We arrived at the emergency ward at Gbagada and after passing the main gate, only for the security at the emergency ward to refuse opening the gate for us, we pleaded that it was an emergency and I was gasping for breath, to my astonishment a doctor came out and said there was no available bed space! Ooh dear, not again!!!! He said there was nothing they could do to help me. No even to check my status, he said our best option was LUTH Idi araba. By now my wife saw the frustration and anger on my face and started screaming that we leave the place before it was too late. I obliged.

We chattered yet another taxi to LUTH. At LUTH again another young doctor came out from the emergency ward, they said it was protocol for the patient to remain in their car and be diagnosed to ascertain it’s not covid 19. After listening to my complaints, he said, unfortunately, there was no bed space! My wife screamed!

Alternatively, he said the only bed space they had was for 50,000 per night, if I was well I would have thought my wife brought me to a five-star hotel to have fun. I couldn’t believe my ears. By this time, I had started to feel a little movement in my tongue, meaning the last prescription must be working, against the prescribed dosage, I took doubled dose and waited for the worst to happen. An hour later, my tongue which was as hard as stone started turning soft. And by 4 am, I felt better. I told d taxi to take us home. On getting home I told them to make hot pap for me and I took yet another dose.
By 7 am. I was much better as if nothing had happened. Little did I know it was the BP drugs that cause my predicament, since the doctor said I should not miss a day, I took the normal dose as I was going to bed. B

By the next morning, I looked like a monster from Hammer house of horror! My mouth, jaws. Cheeks, nose excluding my tongue were terribly swollen, I could hear one of my young daughters asking her seniors why daddy looked like a monkey, I couldn’t laugh, then I realised it must be the BP drugs. I quickly took the antidote that worked on d tongue without panicking or going to the hospital and decided to relax. It worked, so I stopped taking the BP medication.

Now matters Arising; it is obvious that Lagos state lacks adequate medical facilities to cater for its citizens, besides there is no synergy or coordination between the health workers or facilities. How could there be no bed space in three big hospitals when we have no pandemic emergency? Why cant they have a central phone number to call and ascertain the availability of bed space before referring emergency patients? Then, what kind of doctors are we producing in Nigeria? Shouldn’t they have counselled me about d drugs before prescription? Or at least warn me of what might happen if I take them. Both private and public hospitals are filled with young inexperienced doctors who keep performing experiments with people’s lives.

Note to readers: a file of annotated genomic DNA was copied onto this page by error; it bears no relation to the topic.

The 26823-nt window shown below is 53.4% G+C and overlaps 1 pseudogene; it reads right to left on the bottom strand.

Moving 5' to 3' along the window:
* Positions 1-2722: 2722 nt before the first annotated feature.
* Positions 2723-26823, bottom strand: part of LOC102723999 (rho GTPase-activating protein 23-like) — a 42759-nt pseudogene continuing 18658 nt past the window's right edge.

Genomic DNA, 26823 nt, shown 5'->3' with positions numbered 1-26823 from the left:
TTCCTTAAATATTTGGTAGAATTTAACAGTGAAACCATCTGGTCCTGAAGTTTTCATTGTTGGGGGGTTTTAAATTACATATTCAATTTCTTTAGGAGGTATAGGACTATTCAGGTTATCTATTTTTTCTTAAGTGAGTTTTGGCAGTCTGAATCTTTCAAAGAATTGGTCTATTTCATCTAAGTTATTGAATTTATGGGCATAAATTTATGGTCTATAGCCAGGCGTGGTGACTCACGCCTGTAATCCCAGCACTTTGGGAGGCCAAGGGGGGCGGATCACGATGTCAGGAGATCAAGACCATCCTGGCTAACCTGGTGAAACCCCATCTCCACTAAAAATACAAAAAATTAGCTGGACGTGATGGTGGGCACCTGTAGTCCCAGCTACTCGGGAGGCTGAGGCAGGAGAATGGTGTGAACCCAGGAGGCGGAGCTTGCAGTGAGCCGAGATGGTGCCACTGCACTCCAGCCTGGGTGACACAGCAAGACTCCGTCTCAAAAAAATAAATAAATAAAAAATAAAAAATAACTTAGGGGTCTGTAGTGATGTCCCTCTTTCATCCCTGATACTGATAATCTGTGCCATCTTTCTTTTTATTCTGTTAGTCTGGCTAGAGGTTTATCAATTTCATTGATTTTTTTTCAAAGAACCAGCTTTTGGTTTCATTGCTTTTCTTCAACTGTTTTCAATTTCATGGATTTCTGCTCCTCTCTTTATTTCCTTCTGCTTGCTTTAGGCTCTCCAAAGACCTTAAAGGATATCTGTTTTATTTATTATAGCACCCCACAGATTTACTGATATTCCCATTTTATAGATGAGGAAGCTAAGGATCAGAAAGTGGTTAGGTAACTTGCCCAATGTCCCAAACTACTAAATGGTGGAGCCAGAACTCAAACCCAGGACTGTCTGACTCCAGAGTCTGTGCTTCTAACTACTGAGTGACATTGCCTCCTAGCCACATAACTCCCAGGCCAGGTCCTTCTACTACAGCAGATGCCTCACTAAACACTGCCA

Lagos state has the wherewithal to build more hospitals with the mammoth resources at its disposal. For Christ’s sake the IGR of Lagos alone is that of 30 states put together, how can this be happening? Social infrastructures should be built according to population growth.

The government is not building more hospitals to cater for its populace which is growing geometrically. The same applies to roads, people are buying cars every day but the government is not building new roads. What they do is maintain the old ones occasionally or not at all in most Instances. That explains why we spend hours on end to get to a destination that ordinarily should not take more than a maximum of one hour. By now we should be talking of constructing a 6th mainland bridge and not 4th.

If Lagos state was being run by a Fulani man, the media would have been agog with criticism of why things are not working, but it is a Yoruba man that is at the helm of affairs. How much does it cost to build a stand hospital? The best hospital in America does not cost up to $1b. That’s a chicken fee for Lagos state.

My appeal to Lagosians is to please strive to live a prudent life and avoid any indulgences that will warrant going to the hospital because there is no help there.